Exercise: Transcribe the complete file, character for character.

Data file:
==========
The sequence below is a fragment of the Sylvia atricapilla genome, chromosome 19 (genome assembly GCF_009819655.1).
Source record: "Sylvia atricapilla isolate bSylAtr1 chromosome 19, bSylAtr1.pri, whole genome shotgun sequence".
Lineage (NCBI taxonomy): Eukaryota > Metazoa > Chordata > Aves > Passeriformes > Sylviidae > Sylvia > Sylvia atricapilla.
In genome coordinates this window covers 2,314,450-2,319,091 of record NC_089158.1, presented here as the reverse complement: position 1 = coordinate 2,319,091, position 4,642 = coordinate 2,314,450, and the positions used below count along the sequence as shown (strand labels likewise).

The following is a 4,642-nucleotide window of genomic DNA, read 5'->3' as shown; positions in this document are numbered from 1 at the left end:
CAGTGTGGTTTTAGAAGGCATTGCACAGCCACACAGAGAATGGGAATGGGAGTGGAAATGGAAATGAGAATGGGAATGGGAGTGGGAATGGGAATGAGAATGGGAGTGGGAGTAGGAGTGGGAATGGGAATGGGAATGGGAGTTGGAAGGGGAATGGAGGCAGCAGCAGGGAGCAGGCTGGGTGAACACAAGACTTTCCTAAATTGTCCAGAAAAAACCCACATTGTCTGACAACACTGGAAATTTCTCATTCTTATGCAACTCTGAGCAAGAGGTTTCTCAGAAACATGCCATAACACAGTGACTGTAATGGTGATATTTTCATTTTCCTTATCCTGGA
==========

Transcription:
The sequence below is a fragment of the Sylvia atricapilla genome, chromosome 19 (genome assembly GCF_009819655.1).
Source record: "Sylvia atricapilla isolate bSylAtr1 chromosome 19, bSylAtr1.pri, whole genome shotgun sequence".
Lineage (NCBI taxonomy): Eukaryota > Metazoa > Chordata > Aves > Passeriformes > Sylviidae > Sylvia > Sylvia atricapilla.
In genome coordinates this window covers 2,314,450-2,319,091 of record NC_089158.1, presented here as the reverse complement: position 1 = coordinate 2,319,091, position 4,642 = coordinate 2,314,450, and the positions used below count along the sequence as shown (strand labels likewise).

The following is a 4,642-nucleotide window of genomic DNA, read 5'->3' as shown; positions in this document are numbered from 1 at the left end:
CAGTGTGGTTTTAGAAGGCATTGCACAGCCACACAGAGAATGGGAATGGGAGTGGAAATGGAAATGAGAATGGGAATGGGAGTGGGAATGGGAATGAGAATGGGAGTGGGAGTAGGAGTGGGAATGGGAATGGGAATGGGAGTTGGAAGGGGAATGGAGGCAGCAGCAGGGAGCAGGCTGGGTGAACACAAGACTTTCCTAAATTGTCCAGAAAAAACCCACATTGTCTGACAACACTGGAAATTTCTCATTCTTATGCAACTCTGAGCAAGAGGTTTCTCAGAAACATGCCATAACACAGTGACTGTAATGGTGATATTTTCATTTTCCTTATCCTGGA